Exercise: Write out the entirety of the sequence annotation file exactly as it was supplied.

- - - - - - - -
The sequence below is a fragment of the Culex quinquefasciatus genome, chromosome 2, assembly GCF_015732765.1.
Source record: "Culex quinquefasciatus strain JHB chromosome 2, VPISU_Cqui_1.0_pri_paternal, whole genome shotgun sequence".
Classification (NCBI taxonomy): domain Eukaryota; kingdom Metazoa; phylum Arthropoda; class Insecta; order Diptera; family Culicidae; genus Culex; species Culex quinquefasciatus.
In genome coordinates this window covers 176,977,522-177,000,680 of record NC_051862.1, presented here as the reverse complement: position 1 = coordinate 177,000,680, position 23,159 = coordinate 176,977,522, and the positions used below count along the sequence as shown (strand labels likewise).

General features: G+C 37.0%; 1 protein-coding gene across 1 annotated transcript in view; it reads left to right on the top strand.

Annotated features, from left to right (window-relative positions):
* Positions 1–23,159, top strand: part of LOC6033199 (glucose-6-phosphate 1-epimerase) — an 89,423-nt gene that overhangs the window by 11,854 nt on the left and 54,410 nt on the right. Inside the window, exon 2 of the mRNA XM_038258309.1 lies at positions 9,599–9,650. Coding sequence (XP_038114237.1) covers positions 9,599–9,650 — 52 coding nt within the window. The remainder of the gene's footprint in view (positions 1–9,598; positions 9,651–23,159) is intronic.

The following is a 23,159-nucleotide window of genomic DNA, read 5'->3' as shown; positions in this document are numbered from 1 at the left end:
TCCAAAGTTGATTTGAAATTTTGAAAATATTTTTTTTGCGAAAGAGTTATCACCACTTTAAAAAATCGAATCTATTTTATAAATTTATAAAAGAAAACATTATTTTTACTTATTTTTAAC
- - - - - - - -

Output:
The sequence below is a fragment of the Culex quinquefasciatus genome, chromosome 2, assembly GCF_015732765.1.
Source record: "Culex quinquefasciatus strain JHB chromosome 2, VPISU_Cqui_1.0_pri_paternal, whole genome shotgun sequence".
Classification (NCBI taxonomy): domain Eukaryota; kingdom Metazoa; phylum Arthropoda; class Insecta; order Diptera; family Culicidae; genus Culex; species Culex quinquefasciatus.
In genome coordinates this window covers 176,977,522-177,000,680 of record NC_051862.1, presented here as the reverse complement: position 1 = coordinate 177,000,680, position 23,159 = coordinate 176,977,522, and the positions used below count along the sequence as shown (strand labels likewise).

General features: G+C 37.0%; 1 protein-coding gene across 1 annotated transcript in view; it reads left to right on the top strand.

Annotated features, from left to right (window-relative positions):
* Positions 1–23,159, top strand: part of LOC6033199 (glucose-6-phosphate 1-epimerase) — an 89,423-nt gene that overhangs the window by 11,854 nt on the left and 54,410 nt on the right. Inside the window, exon 2 of the mRNA XM_038258309.1 lies at positions 9,599–9,650. Coding sequence (XP_038114237.1) covers positions 9,599–9,650 — 52 coding nt within the window. The remainder of the gene's footprint in view (positions 1–9,598; positions 9,651–23,159) is intronic.

The following is a 23,159-nucleotide window of genomic DNA, read 5'->3' as shown; positions in this document are numbered from 1 at the left end:
TCCAAAGTTGATTTGAAATTTTGAAAATATTTTTTTTGCGAAAGAGTTATCACCACTTTAAAAAATCGAATCTATTTTATAAATTTATAAAAGAAAACATTATTTTTACTTATTTTTAAC